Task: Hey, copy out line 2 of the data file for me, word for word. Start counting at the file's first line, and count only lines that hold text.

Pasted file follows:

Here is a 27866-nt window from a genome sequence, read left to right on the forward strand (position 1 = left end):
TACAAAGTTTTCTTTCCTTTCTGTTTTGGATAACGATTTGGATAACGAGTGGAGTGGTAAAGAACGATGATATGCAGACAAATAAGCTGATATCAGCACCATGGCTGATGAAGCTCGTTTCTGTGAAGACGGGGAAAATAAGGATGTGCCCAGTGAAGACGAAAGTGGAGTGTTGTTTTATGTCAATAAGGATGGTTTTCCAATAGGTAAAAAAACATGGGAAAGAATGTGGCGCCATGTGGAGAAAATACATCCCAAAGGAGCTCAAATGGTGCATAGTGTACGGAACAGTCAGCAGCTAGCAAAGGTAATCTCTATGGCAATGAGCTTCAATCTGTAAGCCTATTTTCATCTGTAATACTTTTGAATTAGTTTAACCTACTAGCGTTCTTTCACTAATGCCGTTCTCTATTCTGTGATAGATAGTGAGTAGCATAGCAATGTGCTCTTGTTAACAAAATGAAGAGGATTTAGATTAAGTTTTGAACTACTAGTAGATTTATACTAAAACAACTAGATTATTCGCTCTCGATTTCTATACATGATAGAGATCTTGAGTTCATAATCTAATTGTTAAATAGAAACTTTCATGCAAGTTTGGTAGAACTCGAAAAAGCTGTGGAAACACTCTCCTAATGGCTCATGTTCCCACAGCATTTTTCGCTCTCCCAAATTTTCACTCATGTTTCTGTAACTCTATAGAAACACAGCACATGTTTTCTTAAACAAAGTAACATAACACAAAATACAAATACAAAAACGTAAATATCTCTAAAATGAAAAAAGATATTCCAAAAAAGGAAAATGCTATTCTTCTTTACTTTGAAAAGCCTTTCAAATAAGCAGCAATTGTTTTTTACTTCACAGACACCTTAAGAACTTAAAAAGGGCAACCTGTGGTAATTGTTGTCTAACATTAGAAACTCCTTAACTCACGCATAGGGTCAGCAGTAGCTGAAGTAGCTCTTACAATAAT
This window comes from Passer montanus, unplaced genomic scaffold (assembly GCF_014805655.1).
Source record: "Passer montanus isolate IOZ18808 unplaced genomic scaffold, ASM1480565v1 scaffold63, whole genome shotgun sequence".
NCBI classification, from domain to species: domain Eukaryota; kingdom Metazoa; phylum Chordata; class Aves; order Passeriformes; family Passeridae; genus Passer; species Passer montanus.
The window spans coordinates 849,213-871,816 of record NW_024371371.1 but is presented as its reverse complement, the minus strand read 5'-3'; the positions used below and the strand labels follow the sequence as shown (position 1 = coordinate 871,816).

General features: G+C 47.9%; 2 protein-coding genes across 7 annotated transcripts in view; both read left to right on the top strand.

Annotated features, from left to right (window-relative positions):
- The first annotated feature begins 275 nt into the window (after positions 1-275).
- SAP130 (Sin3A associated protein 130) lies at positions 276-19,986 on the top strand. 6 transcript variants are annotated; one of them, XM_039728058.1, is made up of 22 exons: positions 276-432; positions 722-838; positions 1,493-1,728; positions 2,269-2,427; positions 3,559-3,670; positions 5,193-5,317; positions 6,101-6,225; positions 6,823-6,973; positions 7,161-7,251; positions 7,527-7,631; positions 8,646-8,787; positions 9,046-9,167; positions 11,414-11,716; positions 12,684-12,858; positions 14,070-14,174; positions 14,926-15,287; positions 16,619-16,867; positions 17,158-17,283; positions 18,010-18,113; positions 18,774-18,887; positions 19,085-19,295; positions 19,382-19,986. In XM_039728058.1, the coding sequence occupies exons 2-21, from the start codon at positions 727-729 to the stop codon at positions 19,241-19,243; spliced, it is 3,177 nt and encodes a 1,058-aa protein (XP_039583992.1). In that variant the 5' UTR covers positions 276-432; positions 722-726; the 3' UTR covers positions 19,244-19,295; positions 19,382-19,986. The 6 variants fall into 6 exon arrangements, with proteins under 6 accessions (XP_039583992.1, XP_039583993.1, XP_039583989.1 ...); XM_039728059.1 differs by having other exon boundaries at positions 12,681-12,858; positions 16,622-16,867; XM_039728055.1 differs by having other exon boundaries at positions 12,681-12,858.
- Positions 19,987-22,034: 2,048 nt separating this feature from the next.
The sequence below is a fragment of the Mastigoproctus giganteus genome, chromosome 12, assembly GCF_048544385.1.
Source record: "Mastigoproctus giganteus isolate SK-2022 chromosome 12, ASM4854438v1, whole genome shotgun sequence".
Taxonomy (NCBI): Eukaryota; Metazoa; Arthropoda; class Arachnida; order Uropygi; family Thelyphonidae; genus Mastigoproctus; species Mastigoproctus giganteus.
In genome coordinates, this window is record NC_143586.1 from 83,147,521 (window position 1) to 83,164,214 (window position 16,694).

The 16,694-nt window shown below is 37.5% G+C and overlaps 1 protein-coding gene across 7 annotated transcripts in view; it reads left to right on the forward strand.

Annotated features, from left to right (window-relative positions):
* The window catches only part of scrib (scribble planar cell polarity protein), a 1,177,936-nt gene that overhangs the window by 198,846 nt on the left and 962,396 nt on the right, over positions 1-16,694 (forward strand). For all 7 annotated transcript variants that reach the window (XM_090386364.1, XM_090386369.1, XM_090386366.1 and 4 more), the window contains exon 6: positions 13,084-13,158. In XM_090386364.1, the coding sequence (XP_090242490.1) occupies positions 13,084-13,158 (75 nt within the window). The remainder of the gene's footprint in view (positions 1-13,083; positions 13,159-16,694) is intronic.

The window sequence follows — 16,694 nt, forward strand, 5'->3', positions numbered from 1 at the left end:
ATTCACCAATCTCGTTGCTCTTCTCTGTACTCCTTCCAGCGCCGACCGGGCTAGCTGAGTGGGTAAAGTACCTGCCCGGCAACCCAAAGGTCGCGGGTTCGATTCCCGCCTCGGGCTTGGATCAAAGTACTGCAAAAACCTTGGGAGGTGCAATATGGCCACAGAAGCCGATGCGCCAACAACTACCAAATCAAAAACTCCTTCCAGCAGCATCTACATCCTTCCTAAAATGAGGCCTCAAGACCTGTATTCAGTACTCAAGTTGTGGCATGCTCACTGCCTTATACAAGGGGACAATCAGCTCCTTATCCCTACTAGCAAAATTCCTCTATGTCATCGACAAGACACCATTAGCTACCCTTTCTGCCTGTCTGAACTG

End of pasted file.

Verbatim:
TACAAAGTTTTCTTTCCTTTCTGTTTTGGATAACGATTTGGATAACGAGTGGAGTGGTAAAGAACGATGATATGCAGACAAATAAGCTGATATCAGCACCATGGCTGATGAAGCTCGTTTCTGTGAAGACGGGGAAAATAAGGATGTGCCCAGTGAAGACGAAAGTGGAGTGTTGTTTTATGTCAATAAGGATGGTTTTCCAATAGGTAAAAAAACATGGGAAAGAATGTGGCGCCATGTGGAGAAAATACATCCCAAAGGAGCTCAAATGGTGCATAGTGTACGGAACAGTCAGCAGCTAGCAAAGGTAATCTCTATGGCAATGAGCTTCAATCTGTAAGCCTATTTTCATCTGTAATACTTTTGAATTAGTTTAACCTACTAGCGTTCTTTCACTAATGCCGTTCTCTATTCTGTGATAGATAGTGAGTAGCATAGCAATGTGCTCTTGTTAACAAAATGAAGAGGATTTAGATTAAGTTTTGAACTACTAGTAGATTTATACTAAAACAACTAGATTATTCGCTCTCGATTTCTATACATGATAGAGATCTTGAGTTCATAATCTAATTGTTAAATAGAAACTTTCATGCAAGTTTGGTAGAACTCGAAAAAGCTGTGGAAACACTCTCCTAATGGCTCATGTTCCCACAGCATTTTTCGCTCTCCCAAATTTTCACTCATGTTTCTGTAACTCTATAGAAACACAGCACATGTTTTCTTAAACAAAGTAACATAACACAAAATACAAATACAAAAACGTAAATATCTCTAAAATGAAAAAAGATATTCCAAAAAAGGAAAATGCTATTCTTCTTTACTTTGAAAAGCCTTTCAAATAAGCAGCAATTGTTTTTTACTTCACAGACACCTTAAGAACTTAAAAAGGGCAACCTGTGGTAATTGTTGTCTAACATTAGAAACTCCTTAACTCACGCATAGGGTCAGCAGTAGCTGAAGTAGCTCTTACAATAAT